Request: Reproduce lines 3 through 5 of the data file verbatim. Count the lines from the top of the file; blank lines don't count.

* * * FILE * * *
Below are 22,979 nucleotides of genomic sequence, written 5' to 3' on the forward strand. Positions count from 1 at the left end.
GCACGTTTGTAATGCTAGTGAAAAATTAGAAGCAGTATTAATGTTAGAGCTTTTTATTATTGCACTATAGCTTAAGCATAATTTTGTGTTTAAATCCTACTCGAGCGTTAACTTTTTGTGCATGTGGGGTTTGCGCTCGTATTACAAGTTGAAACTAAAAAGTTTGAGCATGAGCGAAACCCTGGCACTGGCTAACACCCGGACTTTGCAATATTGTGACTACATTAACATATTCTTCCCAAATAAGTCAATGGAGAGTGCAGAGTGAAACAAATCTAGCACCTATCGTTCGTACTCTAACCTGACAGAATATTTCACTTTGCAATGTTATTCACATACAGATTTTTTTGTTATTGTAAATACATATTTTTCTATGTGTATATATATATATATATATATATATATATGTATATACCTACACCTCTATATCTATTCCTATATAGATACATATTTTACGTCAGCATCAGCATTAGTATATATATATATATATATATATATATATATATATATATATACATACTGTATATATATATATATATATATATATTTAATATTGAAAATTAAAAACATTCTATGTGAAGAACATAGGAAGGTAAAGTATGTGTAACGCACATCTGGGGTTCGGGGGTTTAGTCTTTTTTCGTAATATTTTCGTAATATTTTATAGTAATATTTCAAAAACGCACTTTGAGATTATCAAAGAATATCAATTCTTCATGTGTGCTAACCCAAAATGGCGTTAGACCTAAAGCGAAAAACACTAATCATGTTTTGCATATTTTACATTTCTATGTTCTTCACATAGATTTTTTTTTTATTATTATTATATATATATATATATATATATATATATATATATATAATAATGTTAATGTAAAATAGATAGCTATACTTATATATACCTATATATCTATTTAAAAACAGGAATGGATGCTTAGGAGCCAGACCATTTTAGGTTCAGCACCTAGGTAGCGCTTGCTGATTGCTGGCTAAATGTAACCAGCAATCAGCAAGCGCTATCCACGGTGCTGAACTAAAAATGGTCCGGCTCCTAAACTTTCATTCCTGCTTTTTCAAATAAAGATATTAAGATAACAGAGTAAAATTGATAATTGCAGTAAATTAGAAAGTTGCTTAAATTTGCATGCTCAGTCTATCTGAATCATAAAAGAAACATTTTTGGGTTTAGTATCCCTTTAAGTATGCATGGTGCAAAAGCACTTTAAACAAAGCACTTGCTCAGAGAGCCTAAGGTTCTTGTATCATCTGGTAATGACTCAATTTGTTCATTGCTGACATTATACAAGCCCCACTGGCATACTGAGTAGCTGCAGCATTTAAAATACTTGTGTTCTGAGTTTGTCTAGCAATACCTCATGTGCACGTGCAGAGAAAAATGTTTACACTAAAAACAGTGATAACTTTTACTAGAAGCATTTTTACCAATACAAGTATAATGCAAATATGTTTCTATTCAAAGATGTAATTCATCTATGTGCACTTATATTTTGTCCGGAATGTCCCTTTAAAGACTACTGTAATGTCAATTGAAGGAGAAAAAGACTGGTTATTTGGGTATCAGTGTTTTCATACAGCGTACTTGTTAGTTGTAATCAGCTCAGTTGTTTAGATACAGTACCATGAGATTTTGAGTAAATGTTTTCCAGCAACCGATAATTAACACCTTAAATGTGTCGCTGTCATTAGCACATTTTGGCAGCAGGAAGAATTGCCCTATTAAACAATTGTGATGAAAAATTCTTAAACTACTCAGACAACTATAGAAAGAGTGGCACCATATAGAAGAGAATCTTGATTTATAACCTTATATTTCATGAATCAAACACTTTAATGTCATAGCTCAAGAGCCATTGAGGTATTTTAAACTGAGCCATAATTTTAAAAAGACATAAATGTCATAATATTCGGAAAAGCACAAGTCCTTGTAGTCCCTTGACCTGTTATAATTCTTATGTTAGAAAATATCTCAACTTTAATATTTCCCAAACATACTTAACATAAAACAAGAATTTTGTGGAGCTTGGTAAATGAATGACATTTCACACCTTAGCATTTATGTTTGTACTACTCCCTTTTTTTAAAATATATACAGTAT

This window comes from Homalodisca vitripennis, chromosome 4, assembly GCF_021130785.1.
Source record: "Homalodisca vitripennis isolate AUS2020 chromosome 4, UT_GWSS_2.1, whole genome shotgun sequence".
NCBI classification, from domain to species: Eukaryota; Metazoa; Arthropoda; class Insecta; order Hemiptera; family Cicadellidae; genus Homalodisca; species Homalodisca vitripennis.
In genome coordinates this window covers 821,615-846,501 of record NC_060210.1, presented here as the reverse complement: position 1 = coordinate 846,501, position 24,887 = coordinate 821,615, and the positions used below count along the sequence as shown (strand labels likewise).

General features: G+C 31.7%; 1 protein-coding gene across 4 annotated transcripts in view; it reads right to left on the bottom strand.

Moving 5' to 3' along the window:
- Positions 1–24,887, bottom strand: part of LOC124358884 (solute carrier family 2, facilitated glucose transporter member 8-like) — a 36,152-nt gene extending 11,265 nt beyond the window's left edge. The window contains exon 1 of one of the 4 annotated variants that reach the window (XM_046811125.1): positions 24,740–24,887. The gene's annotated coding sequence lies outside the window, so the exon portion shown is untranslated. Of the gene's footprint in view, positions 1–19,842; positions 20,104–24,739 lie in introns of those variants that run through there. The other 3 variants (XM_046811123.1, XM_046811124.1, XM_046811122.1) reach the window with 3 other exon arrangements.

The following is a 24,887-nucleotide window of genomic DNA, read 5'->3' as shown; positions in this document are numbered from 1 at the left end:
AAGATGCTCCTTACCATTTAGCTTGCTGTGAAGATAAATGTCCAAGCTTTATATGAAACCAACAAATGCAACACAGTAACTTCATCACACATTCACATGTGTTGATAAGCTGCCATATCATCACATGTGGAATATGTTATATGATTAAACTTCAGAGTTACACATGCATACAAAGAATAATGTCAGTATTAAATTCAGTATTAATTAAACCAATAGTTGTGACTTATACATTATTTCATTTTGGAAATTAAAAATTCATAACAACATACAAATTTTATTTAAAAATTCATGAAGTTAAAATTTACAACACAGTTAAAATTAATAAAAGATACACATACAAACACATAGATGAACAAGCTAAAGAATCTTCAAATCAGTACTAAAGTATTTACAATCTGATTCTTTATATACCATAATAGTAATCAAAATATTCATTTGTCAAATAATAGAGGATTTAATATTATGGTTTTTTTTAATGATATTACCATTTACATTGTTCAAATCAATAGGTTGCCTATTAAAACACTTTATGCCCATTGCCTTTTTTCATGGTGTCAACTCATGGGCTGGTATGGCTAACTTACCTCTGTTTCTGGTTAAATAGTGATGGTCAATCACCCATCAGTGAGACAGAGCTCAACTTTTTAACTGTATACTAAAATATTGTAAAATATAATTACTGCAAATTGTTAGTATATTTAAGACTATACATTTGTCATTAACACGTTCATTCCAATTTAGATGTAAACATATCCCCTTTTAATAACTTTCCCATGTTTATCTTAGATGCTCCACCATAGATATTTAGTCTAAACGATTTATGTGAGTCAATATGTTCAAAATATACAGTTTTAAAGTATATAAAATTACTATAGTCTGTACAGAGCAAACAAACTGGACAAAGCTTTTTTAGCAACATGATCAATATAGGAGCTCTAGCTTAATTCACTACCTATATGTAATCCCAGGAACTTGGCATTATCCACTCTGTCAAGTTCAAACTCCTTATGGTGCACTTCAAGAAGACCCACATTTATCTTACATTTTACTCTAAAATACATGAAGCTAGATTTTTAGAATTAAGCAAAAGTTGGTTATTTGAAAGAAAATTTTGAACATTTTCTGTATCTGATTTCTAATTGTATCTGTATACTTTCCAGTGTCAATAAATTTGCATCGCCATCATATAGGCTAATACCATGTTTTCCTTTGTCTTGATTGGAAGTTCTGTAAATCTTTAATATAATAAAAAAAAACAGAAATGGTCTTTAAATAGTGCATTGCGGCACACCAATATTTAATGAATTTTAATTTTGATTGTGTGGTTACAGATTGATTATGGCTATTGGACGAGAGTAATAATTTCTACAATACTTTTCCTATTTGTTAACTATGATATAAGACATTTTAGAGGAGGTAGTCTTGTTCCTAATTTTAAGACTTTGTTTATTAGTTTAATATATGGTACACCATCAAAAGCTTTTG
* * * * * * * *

This window comes from Homalodisca vitripennis, chromosome 4, assembly GCF_021130785.1.
Source record: "Homalodisca vitripennis isolate AUS2020 chromosome 4, UT_GWSS_2.1, whole genome shotgun sequence".
NCBI classification, from domain to species: Eukaryota; Metazoa; Arthropoda; class Insecta; order Hemiptera; family Cicadellidae; genus Homalodisca; species Homalodisca vitripennis.